It’s not as if Sale completely fell apart over the last couple of months. He mixed in some dominant outings that showed he was still the league’s best pitcher when he was on his game. He was simply off a bit more than we were used to the later the season dragged on. That’s nothing new for Sale, who owns a career 3.78 ERA in September, his highest ERA in any month.

When Sale finally got his first taste of the postseason it didn’t go well. He was shelled for seven runs in Game 1 of the ALDS against the Houston Astros. He pitched brilliantly out of the bullpen, nearly salvaging the series in Game 4, but John Farrell stuck with him a bit too long and it cost them. Sale would end up being tagged with two of Boston’s three losses in the series.

Sale maintained his role as one of the most dominant pitchers in baseball in 2018. For the majority of the year, Sale remained as effective as ever on the mound. His statistics were as incredible as ever this year and although he battled with injuries throughout the season, including extended shoulder inflammation. He finished the year 12-4, with an impressive ERA of 2.11. He also recorded 13.5 strikeouts per nine innings pitched, which was a new career high.

He was the Opening Day starting pitcher for the 2018 Red Sox. Facing the Tampa Bay Rays at Tropicana Field, he pitched six innings, giving up just one hit and walking three, while striking out nine. However, the Rays scored six runs in the eighth inning off of Sox bullpen, defeating the Red Sox, 6–4, and leaving Sale with a no decision

During June, Sale had a 1.76 ERA over six starts and recorded 60 strikeouts in 41 innings; he was named the AL Pitcher of the Month. On July 6th, he pitched six innings while allowing just one run against the Kansas City Royals, getting the win. It was his ninth win of the season (against four losses), and the 100th win of his MLB career.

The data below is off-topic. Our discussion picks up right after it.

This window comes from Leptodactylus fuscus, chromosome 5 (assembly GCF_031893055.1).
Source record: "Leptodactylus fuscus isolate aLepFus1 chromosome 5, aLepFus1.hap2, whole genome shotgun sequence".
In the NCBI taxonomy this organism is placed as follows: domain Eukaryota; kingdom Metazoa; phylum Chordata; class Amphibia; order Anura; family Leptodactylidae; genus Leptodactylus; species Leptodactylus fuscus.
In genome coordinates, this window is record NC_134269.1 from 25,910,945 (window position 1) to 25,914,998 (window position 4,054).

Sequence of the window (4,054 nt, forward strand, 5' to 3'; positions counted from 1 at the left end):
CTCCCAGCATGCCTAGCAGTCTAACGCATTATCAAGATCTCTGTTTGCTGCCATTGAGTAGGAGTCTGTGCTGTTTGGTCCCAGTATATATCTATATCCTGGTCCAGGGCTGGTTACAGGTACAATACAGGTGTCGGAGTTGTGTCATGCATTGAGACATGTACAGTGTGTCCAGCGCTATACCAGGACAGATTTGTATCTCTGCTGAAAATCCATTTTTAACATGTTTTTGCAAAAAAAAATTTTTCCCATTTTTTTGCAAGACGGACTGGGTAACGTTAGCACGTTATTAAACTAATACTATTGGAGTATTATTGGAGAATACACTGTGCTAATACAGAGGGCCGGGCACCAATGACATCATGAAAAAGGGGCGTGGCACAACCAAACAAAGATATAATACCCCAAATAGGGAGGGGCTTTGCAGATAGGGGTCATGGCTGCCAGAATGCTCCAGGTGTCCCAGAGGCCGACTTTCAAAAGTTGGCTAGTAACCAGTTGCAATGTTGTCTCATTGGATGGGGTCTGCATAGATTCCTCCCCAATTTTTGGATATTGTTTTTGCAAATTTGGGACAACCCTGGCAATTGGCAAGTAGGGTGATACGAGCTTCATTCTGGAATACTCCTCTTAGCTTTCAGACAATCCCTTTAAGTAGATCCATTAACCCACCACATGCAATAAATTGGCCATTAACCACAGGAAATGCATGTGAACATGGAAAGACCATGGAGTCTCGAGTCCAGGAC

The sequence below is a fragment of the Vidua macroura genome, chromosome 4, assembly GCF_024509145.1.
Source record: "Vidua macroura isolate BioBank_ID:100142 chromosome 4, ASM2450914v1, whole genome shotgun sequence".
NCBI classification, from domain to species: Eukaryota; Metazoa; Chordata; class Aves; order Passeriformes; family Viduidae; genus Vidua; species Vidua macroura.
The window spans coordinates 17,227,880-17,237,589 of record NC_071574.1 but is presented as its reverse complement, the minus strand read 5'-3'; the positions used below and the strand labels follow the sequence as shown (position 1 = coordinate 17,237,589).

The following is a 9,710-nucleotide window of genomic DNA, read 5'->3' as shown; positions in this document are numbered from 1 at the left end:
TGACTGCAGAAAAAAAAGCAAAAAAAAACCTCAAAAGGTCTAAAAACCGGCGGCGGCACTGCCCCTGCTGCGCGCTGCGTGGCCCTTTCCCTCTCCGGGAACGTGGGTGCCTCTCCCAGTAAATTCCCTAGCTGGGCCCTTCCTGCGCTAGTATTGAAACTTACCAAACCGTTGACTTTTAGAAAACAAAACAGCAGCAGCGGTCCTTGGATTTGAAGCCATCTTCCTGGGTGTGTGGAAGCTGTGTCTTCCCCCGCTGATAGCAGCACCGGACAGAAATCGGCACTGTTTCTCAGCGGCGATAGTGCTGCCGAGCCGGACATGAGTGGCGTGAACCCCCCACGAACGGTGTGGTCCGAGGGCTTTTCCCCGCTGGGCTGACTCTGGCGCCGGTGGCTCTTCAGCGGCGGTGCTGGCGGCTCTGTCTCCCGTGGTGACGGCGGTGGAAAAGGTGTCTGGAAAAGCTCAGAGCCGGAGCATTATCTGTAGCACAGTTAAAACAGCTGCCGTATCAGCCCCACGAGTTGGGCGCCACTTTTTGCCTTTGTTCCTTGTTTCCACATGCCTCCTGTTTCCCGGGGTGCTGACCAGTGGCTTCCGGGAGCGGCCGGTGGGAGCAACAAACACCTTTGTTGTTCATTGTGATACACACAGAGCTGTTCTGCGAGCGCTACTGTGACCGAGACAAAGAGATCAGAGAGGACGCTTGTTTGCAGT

Two days later, Sale was named to the 2018 MLB All-Star Game; he was named the AL starting pitcher, for the third consecutive year, on July 16th. 

On July 31st, he was placed on the disabled list due to left shoulder inflammation. At that point in the season, he had an 11–4 record with 2.04 ERA in 22 starts. He was activated on August 12th, and was the winning pitcher of that day's game against Baltimore. On August 18th, Sale was again placed on the 10-day disabled list, due to inflammation of the same shoulder. He was activated on September 11th, pitching one inning in that day's game against Toronto.

Parts of Sale’s best were on show in the Red Sox’s illustrious postseason campaign. However, Sale was not at his most dominant. The Red Sox were able to get the job done without huge performances from their best players in October.

He was effective against the Yankees, in Game #1 of the ALDS, allowing just the two runs over 5.1 innings, whilst striking out eight.  In his ALCS and World Series starts, respectively, he only managed to pitch four full innings, giving up five runs in total.

On October 23rd, he started Game #1 of the World Series for the Red Sox at home at Fenway Park. He pitched 4-plus innings, giving up three runs on five hits and striking out seven in a no decision. The Red Sox went on to win the game 8–4.

Sale was more dominant is his relief appearances. He threw a hitless inning in Game #4 of the ALDS, helping the Red Sox beat the enemy Yankees 3-1, in the series. His biggest section of the 2018 postseason campaign came in the clinching moments of the World Series, where he emphatically, struck out the side and got Manny Machado swinging for the final out of the Fall Classic. This will be a memory that will live on with the Red Sox faithful for ages.